On Jul 30, 2018, US District Court of Massachusetts ruled that Celltrion’s biosimilar Inflectra (infliximab-dyyb) didn’t infringe Janssen’s patent.
The ruling involved J&J’s U.S. Patent No. 7,598,083, which claims cell culture media compositions used to produce infliximab. Janssen does not allege literal infringement of the ‘083 patent. Rather, Janssen argues only that Celltrion’s accused media infringe claim 1 under the doctrine of equivalents. It is undisputed that the accused media contain all 52 ingredients required by claim 1, as well as additional ingredients. However, several of the claimed ingredients are present in the accused media in amounts that fall outside the literal concentration ranges recited the claim. Janssen argues that the amounts of those ingredients used by Celltrion are not substantially different from the amounts claimed in claim 1 and, therefore, the accused media infringe the patent under doctrine of equivalents. The defendants deny the allegations and have moved for summary judgment of non-infringement on the grounds that Janssen’s asserted scope of equivalents would ensnare the prior art.
District Court Judge Mark Wolf in his 104-page ruling held that the “defendants are entitled to summary judgment of non-infringement of the ‘083 patent because Janssen has not produced sufficient evidence to prove that the scope of equivalents would not ensnare the prior art.” In essence, the court finds that no reasonable factfinder could conclude that the hypothetical claims that Janssen relies upon to avoid ensnarement would have been patentable because they were obvious rather than inventive. Undisputed and strong evidence compels the conclusion that a person of ordinary skill in the art (a “POSA”) would have had the ability and motivation to combine familiar ingredients from prior art cell culture media compositions in predictable concentrations to create what Janssen claims as its hypothetical invention. Moreover, the POSA would have predicted the combination’s successful results. Therefore, ensnarement bars Janssen from prevailing under the doctrine of equivalents.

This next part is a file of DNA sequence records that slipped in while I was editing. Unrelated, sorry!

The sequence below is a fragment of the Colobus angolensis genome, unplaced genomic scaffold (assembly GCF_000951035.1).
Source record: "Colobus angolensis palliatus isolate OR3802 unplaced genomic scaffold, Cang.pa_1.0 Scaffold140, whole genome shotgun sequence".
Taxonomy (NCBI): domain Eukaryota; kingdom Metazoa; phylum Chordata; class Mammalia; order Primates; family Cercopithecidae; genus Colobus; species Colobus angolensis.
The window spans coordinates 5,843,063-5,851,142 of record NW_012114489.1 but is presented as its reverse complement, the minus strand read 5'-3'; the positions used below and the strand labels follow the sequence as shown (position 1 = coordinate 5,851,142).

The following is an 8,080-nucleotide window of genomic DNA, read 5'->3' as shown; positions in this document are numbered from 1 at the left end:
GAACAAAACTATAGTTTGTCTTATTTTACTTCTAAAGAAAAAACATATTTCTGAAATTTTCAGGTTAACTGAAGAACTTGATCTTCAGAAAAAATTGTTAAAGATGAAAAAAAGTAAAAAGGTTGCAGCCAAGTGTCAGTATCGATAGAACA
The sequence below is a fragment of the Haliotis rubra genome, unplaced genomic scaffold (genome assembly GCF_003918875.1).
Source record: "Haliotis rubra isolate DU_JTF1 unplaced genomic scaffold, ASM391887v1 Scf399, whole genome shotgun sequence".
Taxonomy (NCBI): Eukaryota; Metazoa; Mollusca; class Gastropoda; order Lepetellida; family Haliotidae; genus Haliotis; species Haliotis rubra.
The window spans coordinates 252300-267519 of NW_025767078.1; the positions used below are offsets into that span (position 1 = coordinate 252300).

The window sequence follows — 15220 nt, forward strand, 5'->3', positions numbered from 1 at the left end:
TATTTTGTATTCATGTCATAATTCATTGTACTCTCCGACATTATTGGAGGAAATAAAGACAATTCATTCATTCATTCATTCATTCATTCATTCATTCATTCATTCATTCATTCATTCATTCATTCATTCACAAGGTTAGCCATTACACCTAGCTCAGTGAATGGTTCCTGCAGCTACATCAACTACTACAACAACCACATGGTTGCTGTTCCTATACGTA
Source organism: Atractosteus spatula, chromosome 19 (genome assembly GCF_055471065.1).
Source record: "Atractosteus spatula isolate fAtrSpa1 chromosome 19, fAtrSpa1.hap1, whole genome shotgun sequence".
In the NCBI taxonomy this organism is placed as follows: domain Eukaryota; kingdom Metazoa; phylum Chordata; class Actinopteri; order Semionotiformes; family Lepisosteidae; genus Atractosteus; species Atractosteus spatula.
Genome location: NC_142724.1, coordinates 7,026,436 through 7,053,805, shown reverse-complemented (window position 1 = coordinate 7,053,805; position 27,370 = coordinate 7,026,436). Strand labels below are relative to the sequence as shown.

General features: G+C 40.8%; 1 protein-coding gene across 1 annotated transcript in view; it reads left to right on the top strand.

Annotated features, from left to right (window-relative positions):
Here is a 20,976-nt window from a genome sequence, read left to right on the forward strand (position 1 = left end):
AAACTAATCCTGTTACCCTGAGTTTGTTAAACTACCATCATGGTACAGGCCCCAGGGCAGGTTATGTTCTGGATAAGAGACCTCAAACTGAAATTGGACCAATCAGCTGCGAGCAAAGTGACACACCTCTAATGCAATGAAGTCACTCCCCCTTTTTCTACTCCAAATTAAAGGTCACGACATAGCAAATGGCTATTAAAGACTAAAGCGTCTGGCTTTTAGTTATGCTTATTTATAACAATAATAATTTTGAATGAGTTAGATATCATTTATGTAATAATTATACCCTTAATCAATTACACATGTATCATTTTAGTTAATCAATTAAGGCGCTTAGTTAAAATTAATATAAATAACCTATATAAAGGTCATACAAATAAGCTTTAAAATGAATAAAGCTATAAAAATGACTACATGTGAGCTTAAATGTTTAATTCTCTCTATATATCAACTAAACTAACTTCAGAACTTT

Janssen previously focused on its allegation that the defendants infringed its U.S. Patent No. 6,284,471 covering the infliximab antibody. In 2016, this court invalidated the ‘471 patent for obviousness-type double patenting.
FDA approved Inflectra in April 2016 and Pfizer, who has U.S. rights to the drug from Celltrion, launched the drug in Nov 2016. Then Pfizer in Sep 2017 filed a complaint in a US District Court in Pennsylvania alleging that J&J is using “improper exclusionary tactics” to maintain dominance in the US market for its blockbuster Remicade (infliximab) despite recently introduced biosimilar competition.